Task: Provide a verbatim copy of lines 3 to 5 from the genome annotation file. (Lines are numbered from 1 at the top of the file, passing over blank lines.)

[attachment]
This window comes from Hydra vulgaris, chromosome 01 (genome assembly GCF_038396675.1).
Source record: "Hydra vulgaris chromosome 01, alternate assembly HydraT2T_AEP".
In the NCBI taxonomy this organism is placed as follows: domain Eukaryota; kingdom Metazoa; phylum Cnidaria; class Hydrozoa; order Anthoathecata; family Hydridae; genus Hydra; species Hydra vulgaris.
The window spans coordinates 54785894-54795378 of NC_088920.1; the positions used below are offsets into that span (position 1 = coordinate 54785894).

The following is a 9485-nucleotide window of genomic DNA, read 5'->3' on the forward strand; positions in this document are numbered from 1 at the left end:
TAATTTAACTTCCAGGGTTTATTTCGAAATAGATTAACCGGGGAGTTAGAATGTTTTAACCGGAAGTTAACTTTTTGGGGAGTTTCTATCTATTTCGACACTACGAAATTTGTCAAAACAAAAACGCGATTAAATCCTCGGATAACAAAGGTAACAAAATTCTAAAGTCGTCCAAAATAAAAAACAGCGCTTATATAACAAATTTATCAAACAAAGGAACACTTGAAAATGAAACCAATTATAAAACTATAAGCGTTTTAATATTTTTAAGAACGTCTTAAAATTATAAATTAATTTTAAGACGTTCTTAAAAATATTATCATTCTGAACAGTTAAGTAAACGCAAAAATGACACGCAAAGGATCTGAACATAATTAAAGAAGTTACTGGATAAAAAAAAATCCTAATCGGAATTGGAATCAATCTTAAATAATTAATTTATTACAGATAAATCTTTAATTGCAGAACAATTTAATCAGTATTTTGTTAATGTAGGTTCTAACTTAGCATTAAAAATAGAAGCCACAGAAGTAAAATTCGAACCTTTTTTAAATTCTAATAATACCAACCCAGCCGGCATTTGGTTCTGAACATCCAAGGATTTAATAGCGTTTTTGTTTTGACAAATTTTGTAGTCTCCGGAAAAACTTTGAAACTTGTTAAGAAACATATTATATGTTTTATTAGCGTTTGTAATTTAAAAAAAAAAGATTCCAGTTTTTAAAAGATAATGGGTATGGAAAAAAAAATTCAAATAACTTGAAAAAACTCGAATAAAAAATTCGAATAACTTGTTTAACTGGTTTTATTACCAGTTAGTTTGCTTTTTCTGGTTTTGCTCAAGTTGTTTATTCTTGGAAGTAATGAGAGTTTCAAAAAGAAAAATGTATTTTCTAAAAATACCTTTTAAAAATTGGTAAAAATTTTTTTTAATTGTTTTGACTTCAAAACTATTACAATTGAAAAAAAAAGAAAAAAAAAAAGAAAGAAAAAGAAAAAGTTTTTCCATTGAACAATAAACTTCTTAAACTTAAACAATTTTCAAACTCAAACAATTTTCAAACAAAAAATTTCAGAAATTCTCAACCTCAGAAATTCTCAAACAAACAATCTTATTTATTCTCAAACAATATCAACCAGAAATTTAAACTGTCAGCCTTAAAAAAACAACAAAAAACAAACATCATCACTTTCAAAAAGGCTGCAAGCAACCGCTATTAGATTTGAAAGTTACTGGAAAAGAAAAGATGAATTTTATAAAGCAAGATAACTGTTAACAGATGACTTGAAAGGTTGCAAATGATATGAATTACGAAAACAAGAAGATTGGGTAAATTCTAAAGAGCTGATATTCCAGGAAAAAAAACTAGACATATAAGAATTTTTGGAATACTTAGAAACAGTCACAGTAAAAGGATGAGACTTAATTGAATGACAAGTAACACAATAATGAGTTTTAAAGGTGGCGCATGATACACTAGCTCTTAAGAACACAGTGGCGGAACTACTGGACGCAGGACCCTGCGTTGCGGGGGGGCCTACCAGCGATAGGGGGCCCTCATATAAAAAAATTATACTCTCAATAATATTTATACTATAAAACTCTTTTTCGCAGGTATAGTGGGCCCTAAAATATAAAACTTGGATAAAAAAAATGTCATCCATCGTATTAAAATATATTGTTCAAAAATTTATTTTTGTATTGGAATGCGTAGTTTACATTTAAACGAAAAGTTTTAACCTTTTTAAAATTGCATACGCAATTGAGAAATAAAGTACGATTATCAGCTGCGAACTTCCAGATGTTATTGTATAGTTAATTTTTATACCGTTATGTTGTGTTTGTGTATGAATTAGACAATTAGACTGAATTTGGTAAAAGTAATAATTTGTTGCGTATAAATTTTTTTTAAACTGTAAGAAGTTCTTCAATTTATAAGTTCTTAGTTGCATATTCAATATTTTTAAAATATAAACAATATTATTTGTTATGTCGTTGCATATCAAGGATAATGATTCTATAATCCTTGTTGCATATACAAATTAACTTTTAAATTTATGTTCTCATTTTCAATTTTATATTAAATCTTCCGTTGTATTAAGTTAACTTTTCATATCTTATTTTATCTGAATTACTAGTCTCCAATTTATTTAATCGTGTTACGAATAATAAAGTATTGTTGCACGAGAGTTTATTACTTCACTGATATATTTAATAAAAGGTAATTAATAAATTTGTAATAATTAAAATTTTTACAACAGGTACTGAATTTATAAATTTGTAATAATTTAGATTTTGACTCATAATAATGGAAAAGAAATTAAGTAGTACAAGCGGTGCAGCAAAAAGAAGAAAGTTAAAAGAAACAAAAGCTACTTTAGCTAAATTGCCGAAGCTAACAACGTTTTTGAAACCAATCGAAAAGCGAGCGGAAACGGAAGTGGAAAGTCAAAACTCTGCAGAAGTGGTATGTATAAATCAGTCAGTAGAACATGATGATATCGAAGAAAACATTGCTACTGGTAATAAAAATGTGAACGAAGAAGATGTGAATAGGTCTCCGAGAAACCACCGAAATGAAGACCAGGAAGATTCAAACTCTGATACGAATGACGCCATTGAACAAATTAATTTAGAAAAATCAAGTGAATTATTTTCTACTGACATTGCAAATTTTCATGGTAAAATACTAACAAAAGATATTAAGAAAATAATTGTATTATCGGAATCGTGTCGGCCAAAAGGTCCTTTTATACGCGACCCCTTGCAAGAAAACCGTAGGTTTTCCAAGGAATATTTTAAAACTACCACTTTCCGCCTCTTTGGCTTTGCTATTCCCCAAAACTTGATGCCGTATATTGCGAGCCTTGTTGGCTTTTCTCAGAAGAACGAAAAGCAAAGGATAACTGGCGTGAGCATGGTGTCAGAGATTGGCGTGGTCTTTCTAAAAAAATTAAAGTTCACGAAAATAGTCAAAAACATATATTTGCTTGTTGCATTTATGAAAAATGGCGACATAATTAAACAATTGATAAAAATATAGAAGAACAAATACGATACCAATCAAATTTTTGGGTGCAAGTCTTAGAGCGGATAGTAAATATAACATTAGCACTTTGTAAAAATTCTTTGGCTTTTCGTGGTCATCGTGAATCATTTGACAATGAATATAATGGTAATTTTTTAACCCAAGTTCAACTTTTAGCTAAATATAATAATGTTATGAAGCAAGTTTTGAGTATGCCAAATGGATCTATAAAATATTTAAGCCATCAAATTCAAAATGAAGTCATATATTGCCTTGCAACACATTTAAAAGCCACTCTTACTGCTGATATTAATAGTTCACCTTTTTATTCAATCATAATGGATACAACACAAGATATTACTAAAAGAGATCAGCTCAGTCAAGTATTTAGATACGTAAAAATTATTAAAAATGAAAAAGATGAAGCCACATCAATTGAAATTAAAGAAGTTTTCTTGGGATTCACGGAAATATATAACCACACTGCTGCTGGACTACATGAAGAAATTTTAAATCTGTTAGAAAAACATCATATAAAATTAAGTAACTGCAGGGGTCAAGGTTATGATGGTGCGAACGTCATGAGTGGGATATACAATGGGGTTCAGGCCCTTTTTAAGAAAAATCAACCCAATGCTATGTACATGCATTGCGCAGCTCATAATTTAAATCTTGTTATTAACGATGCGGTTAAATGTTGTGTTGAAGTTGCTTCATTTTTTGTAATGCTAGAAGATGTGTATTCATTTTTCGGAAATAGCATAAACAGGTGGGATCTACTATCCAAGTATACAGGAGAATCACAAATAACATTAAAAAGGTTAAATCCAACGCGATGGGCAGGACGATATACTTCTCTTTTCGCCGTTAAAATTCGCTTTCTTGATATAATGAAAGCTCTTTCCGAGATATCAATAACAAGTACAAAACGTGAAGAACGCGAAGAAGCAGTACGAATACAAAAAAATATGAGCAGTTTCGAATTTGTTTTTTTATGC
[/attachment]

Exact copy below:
In the NCBI taxonomy this organism is placed as follows: domain Eukaryota; kingdom Metazoa; phylum Cnidaria; class Hydrozoa; order Anthoathecata; family Hydridae; genus Hydra; species Hydra vulgaris.
The window spans coordinates 54785894-54795378 of NC_088920.1; the positions used below are offsets into that span (position 1 = coordinate 54785894).

The following is a 9485-nucleotide window of genomic DNA, read 5'->3' on the forward strand; positions in this document are numbered from 1 at the left end: